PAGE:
The association will assist and fund maintenance on the park for the next four years.
HERNDON, Va. – The Professional Landcare Network (PLANET) announced today that it has officially adopted Capsouto Park in New York City. Located at the intersections of Laight, Canal and Varick streets in Manhattan, the park opened two years ago and is where hundreds of firefighters and law enforcement officials staged their rescue and recovery efforts during and following the destruction of the World Trade Center, just a few blocks away. At the time of 9/11, the triangle that is now Capsouto Park was an asphalt parking lot. Since it was the closest spot to Ground Zero that the public could access, many people came there and placed cards, letters, flowers and mementos.
Last year, the park was officially named for and dedicated to Albert Capsouto, a devoted and beloved member of the community, long-time member of its Community Board and owner of Capsouto Freres Bistro. He was instrumental in neighborhood rezoning, which helped to spur revitalization. He also worked tirelessly to ensure federal assistance for retailers and small businesses after they were impacted by 9/11. Capsouto passed away in January 2010 at the age of 53.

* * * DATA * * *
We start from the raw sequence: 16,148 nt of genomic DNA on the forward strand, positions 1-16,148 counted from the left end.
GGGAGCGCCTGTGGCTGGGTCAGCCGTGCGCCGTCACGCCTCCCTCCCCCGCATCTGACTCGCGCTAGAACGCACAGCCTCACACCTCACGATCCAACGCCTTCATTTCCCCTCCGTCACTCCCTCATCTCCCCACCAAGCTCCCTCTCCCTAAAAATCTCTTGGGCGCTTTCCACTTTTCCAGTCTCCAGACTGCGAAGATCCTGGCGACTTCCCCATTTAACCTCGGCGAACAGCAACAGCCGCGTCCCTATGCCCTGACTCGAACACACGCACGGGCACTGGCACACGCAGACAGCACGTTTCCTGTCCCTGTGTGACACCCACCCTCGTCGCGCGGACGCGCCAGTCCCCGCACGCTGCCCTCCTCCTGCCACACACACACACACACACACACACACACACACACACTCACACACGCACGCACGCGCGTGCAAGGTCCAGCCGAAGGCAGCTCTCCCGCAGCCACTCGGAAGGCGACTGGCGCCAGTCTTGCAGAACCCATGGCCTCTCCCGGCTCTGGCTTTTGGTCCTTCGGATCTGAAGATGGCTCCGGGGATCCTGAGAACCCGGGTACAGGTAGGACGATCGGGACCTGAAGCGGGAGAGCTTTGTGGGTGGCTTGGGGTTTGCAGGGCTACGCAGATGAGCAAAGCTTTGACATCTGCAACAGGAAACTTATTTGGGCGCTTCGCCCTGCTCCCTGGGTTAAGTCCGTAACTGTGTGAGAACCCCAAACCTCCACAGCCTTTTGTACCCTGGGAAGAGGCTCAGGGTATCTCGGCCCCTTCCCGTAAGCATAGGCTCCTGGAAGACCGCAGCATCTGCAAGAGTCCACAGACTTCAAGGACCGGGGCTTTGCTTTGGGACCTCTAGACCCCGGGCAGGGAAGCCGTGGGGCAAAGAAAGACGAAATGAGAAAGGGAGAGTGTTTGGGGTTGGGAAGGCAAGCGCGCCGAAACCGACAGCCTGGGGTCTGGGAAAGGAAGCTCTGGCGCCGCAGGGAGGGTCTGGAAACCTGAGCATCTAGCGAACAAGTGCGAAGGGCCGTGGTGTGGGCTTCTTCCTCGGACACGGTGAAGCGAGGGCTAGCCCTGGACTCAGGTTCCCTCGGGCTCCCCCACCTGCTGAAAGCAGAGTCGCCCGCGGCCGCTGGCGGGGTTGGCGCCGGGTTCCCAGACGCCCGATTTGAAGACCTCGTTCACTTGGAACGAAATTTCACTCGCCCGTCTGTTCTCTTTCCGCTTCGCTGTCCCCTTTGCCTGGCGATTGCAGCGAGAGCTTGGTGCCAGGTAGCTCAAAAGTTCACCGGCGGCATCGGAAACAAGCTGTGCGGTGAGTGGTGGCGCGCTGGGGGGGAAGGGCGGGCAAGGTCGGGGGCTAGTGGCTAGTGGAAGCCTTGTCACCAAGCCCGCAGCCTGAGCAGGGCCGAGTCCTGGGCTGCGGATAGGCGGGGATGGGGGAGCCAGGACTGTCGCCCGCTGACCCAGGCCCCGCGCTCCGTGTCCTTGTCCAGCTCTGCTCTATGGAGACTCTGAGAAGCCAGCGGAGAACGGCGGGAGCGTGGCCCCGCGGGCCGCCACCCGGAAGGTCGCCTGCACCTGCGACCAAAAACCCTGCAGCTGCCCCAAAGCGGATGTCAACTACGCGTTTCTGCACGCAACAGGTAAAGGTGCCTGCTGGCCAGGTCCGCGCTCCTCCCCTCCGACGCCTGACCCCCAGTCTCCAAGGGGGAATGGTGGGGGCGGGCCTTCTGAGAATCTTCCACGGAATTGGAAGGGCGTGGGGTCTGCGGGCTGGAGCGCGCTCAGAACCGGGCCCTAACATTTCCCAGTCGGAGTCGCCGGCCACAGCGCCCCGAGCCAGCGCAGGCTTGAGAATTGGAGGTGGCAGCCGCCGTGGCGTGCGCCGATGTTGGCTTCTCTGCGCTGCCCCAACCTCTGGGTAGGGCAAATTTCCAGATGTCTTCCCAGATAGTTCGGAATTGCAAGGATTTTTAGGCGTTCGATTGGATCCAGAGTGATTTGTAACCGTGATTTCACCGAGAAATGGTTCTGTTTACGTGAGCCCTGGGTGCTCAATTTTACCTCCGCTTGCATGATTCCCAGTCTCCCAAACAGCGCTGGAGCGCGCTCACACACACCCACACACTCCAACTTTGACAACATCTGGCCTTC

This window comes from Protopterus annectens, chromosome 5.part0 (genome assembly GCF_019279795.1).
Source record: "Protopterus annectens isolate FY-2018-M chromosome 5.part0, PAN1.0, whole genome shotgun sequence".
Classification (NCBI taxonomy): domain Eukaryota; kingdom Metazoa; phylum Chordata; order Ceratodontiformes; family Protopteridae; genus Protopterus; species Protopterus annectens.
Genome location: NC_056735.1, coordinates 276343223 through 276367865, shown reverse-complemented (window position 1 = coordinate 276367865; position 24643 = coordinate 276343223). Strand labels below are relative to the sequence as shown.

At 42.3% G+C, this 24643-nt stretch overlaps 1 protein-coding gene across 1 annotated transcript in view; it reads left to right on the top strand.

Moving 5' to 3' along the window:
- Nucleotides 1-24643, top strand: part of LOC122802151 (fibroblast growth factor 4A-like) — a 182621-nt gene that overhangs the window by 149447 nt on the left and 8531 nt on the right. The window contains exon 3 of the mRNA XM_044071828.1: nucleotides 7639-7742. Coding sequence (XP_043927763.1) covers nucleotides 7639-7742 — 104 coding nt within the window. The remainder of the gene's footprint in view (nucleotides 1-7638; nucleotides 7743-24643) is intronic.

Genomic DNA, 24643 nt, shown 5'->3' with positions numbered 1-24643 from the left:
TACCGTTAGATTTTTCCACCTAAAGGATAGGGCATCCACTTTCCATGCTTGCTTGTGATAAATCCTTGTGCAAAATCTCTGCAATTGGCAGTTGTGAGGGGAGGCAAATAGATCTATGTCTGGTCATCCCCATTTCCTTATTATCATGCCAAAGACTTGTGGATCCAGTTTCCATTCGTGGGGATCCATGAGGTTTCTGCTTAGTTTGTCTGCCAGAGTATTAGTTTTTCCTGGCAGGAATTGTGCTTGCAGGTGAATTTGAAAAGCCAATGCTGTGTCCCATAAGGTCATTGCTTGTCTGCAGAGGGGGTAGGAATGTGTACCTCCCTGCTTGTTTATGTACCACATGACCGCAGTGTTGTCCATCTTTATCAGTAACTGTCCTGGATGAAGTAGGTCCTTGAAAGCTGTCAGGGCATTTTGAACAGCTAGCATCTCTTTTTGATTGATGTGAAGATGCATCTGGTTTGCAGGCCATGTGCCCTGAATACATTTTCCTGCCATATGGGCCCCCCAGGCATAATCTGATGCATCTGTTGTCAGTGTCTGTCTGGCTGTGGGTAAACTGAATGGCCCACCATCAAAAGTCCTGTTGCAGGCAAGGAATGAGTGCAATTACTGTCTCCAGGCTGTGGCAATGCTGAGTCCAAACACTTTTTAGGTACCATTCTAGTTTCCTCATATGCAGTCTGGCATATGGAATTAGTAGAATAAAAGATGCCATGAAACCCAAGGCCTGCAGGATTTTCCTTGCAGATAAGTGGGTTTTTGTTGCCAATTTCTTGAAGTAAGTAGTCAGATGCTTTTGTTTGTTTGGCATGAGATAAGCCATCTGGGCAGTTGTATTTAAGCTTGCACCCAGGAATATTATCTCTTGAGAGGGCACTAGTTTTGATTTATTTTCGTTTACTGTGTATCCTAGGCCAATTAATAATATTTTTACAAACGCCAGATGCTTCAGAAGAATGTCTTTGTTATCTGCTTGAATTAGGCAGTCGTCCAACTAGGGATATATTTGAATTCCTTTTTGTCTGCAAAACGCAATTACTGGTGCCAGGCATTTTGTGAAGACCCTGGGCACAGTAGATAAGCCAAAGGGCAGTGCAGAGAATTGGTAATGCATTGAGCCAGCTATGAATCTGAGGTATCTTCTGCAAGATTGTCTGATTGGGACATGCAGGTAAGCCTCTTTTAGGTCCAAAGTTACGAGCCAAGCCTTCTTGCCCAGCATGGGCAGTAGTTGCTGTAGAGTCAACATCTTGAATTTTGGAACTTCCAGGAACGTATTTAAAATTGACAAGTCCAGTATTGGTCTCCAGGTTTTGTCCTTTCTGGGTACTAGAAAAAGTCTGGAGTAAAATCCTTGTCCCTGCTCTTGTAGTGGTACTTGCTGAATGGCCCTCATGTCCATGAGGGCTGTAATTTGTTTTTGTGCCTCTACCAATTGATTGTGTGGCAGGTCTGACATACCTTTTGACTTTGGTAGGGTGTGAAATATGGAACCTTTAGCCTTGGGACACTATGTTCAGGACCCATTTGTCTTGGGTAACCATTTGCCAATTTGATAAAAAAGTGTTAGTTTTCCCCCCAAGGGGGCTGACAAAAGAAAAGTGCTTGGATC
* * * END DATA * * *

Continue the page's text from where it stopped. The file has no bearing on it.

New York City Parks Capital Designer Gail Wittwer-Laird and SoHo artist Elyn Zimmerman incorporated contemporary art and detailing into the park’s design, while paying homage to the structure and layout of some of Manhattan’s other pocket parks. The park includes plantings and contemporary benches around wide walkways, and as its centerpiece, a 114-foot long sculptural fountain designed by Zimmerman. The overall design won an Excellence in Design award from the New York City Public Design Commission in 2007.
The $3.4 million park was funded by a $2.4 million grant from the Department of Housing and Urban Development, allocated by the Lower Manhattan Development Commission; a $500,000 contribution from the Paul and Irma Milstein Foundation; and $556,000 from the Office of the Mayor. PLANET will assist with funding maintenance on the park for the next four years.